Gareth Southgate dismisses Roy Keane’s Harry Maguire criticism

England manager Gareth Southgate has expressed his thoughts on Roy Keane’s criticism of Harry Maguire, accusing the Irishman of trying to “stay relevant”.

Keane has hammered Maguire in the past for underperforming, but the Irishman took issue with the centre-back cupping his ears after scoring against Albania in a World Cup qualifier last week.

He told ITV: “I think that’s embarrassing, he’s been a disgrace to Man United. He thinks he scores there he’s shut his critics up, embarrassing.”

The former Manchester United captain was right, of course, because the celebration did anything but silence Maguire’s critics.

We are still talking about it days later!

When the defender was asked about his antics following the game, he claimed it “wasn’t directed at anyone” and that he expected “criticism”.

However, Southgate is always going to come out and defend his player.

It’s easier to see why he would do that when you come across the image below of Keane leaving a stamp on the former England defender’s rib cage during United’s 1995 FA Cup semi-final replay against Crystal Palace at Selhurst Park.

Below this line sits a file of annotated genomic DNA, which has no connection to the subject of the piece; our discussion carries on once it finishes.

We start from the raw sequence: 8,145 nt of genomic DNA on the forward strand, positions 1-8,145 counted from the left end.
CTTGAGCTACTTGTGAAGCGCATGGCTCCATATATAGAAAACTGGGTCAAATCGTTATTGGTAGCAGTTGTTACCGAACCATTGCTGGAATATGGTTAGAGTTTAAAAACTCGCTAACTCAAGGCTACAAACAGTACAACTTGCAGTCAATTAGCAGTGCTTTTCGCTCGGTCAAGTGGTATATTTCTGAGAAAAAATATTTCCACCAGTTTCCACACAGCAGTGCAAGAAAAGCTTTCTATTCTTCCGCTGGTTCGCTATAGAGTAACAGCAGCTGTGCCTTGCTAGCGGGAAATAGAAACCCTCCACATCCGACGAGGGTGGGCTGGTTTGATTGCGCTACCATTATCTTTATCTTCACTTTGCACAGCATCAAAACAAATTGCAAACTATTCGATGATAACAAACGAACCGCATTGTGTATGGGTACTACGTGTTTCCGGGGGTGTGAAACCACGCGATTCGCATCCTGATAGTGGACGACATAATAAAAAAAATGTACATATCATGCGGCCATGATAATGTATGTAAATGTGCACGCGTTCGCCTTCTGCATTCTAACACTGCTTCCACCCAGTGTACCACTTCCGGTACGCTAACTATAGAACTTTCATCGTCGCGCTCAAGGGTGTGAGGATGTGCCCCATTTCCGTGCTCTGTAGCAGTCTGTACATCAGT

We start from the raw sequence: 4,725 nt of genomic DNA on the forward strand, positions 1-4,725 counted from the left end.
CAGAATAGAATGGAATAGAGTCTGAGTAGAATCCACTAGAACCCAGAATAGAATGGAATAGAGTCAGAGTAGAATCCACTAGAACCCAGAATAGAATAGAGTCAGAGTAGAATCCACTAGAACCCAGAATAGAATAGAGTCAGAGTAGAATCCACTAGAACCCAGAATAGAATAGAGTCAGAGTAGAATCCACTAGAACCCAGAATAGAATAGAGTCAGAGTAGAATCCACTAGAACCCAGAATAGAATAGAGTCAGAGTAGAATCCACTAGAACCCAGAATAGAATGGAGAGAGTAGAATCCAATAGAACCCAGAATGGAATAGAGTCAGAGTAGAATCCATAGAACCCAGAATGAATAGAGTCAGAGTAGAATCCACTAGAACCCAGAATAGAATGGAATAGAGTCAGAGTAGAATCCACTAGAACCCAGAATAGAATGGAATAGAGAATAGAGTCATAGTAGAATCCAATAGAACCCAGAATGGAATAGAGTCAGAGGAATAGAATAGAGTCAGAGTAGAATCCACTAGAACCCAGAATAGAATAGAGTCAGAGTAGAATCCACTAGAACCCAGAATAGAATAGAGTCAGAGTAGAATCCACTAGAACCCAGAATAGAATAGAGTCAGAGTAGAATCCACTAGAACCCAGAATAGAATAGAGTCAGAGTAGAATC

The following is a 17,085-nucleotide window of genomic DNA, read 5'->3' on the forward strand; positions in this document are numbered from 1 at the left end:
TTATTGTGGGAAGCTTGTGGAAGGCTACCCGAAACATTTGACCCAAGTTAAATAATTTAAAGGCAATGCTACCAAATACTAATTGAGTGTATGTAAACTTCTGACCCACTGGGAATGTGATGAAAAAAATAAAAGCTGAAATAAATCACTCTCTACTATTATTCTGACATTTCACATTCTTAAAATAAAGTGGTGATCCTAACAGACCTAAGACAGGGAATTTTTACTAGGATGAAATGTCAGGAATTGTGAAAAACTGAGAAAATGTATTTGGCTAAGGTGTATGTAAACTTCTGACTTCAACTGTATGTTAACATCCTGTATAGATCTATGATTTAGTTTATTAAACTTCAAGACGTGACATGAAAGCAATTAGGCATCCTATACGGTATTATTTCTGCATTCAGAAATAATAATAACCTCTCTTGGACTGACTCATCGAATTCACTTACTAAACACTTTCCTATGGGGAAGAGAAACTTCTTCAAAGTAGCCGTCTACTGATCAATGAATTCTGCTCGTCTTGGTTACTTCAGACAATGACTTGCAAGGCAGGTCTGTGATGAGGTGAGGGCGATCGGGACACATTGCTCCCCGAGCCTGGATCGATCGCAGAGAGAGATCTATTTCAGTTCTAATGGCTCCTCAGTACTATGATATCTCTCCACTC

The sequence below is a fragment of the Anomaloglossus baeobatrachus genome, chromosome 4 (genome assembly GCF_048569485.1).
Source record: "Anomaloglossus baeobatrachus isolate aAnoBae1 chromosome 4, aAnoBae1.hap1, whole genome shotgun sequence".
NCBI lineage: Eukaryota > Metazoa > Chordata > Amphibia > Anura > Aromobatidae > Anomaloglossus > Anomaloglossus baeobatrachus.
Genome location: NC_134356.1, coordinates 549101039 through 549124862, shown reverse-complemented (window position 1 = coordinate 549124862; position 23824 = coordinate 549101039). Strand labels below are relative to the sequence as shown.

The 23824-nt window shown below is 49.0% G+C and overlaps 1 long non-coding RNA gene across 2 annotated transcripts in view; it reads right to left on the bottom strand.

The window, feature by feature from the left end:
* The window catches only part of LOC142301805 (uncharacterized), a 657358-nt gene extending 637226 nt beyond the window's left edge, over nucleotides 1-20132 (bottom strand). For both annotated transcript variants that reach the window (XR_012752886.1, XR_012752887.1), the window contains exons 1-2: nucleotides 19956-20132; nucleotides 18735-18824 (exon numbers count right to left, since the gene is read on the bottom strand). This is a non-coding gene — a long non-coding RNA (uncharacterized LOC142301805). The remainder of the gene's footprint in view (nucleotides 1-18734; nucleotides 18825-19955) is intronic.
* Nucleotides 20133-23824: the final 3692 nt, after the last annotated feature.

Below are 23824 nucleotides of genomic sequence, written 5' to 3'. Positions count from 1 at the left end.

Southgate insists he understands the pressures of being on television and accuses Keane of trying to stay relevant by dropping quotes that will make headlines.

“I think we have to understand that in the industry we are in there are different roles,” said Southgate, speaking ahead of England’s final World Cup qualifier against San Marino.

“In order to make a living you have to take certain approaches. You have a choice of approach.

“I was always thinking, as an ex-player and manager, how difficult those things were. I had empathy for those stepping over the line to play and in the dugout.

“It really depends on what you need to do to stay in work. Some channels and forums require headlines. I understand that. To stay relevant, you’ve got to say things that are more quotable.”

Southgate added: “Everything is lifted from live broadcasts for the next day’s headlines. Everybody knows how that works.

“It feels like a different part of the industry. I get it and so be it.

“I’m sure for the players it might feel different. Younger ones with less experience than I’ve got are probably thinking there are players who remember how difficult it was to play and didn’t like it being criticised. I’m sure they feel different to somebody of my age.

“I get it. It’s the industry. So be it. I get it.”

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